Ex-Fujitsu boss ‘aggrieved’ after initially thinking Horizon was major success

Richard Christou at the Post Office Horizon IT Inquiry on Wednesday. Credit: PA

A former boss of Fujitsu has told the Post Office Inquiry he feels “aggrieved” after initially believing the Horizon system was one of the company’s “major successes”.

Richard Christou said he took no responsibility for the scandal, which has since been described as one of the biggest miscarriages of justice in British legal history.

Mr Christou, who was chief executive of the company between 2000 and 2004, said he always regarded the Post Office as a “satisfied customer”.

He told the probe he “knew nothing about it” while he was the head of International Computers Ltd (ICL), which later became Fujitsu, when addressing his accountability for the miscarriages of justice.

Counsel to the inquiry Sam Stevens then asked Mr Christou how he would describe his "level of accountability" in terms of the ICL Group and its operations.

Mr Christou replied: “What I was responsible for was that, so far as possible, to see that the operations of ICL were carried out legally, were carried out profitably, and to report to my shareholders, Fujitsu Ltd, various issues in so far as it was necessary.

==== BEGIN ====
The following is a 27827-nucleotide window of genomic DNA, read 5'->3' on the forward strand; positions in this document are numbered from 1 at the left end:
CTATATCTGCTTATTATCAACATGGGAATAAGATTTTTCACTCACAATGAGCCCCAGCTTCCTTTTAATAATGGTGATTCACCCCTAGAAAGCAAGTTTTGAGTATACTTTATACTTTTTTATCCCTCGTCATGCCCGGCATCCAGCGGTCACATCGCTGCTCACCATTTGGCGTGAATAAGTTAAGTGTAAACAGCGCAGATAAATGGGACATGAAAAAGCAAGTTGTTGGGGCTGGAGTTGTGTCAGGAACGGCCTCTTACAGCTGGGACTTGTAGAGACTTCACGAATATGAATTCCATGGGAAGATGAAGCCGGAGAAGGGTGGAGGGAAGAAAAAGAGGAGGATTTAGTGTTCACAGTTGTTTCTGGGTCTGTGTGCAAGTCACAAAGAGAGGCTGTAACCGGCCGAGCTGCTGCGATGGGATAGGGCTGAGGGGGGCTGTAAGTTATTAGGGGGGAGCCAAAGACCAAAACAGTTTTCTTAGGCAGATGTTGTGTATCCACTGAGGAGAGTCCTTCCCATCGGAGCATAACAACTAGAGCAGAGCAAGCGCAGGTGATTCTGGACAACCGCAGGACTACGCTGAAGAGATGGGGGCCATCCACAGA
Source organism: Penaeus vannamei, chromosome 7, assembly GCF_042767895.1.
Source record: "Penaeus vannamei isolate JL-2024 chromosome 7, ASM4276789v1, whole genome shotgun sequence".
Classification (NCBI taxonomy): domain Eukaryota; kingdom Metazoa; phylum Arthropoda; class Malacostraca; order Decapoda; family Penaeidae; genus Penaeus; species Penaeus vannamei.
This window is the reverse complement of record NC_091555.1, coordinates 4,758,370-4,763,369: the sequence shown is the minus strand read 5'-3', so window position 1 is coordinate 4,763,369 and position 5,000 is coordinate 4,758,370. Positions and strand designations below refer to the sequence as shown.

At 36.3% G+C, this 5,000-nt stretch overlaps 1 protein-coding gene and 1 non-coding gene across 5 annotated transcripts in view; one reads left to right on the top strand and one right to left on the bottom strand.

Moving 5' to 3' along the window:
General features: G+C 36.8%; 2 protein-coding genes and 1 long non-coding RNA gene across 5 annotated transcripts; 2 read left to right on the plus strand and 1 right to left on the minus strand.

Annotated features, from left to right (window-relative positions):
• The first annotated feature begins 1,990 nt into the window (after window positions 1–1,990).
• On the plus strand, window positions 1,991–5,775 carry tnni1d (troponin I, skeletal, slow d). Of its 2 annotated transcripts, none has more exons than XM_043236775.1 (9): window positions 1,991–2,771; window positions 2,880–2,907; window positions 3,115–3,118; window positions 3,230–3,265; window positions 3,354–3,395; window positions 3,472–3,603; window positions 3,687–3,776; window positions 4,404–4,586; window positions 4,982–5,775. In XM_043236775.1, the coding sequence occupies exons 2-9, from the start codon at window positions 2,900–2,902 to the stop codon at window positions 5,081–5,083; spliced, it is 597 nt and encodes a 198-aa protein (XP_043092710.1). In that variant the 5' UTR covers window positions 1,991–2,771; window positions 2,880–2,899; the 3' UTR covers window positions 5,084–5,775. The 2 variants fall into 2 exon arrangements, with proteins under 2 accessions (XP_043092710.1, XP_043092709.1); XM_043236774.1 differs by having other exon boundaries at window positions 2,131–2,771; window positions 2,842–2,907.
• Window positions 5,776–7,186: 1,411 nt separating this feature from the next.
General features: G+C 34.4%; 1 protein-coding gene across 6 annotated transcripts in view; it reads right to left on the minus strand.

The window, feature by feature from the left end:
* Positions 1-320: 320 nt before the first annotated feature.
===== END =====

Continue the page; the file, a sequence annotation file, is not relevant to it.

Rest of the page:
“If you mean that I was responsible for the miscarriage of justice, then I don’t accept that.

“It’s not to mitigate the miscarriage of justice, I hasten to add, I think it’s a gross miscarriage of justice.

“I really feel for the sub-postmasters and the postmasters involved – but talking about accountability is a different matter.

“And certainly I knew nothing about it.”

In his witness statement to the inquiry, Mr Christou added: “No further problems were raised with me in connection with Horizon during my time with Fujitsu.

“In particular, I had no knowledge of the prosecution of postmasters by (the Post Office).

“I always regarded Horizon as one of (Fujitsu’s) major successes, with (the Post Office) as a satisfied customer.”

Under questioning from Flora Page, a lawyer representing a number of subpostmasters, Mr Christou was pressed again on his accountability.

Ms Page asked: “You don’t take any responsibility?”

Mr Christou replied: “No. I’m not mitigating that there is a gross miscarriage of justice – and if you think I don’t feel for the postmasters and the sub-postmasters, you’re wrong.

“I do feel – and I also feel aggrieved that what I felt was a good system has been put into such disrepute.

“But I’m not responsible for it, and I’ve said before that the real issue is the way the prosecutions were handled and the flows of information.”

More than 700 sub-postmasters were prosecuted by the Post Office and handed criminal convictions between 1999 and 2015 as Fujitsu’s faulty system made it appear as though money was missing at their branches.

Hundreds of victims are awaiting compensation despite the Government announcing that those who have had convictions quashed are eligible for £600,000 payouts.

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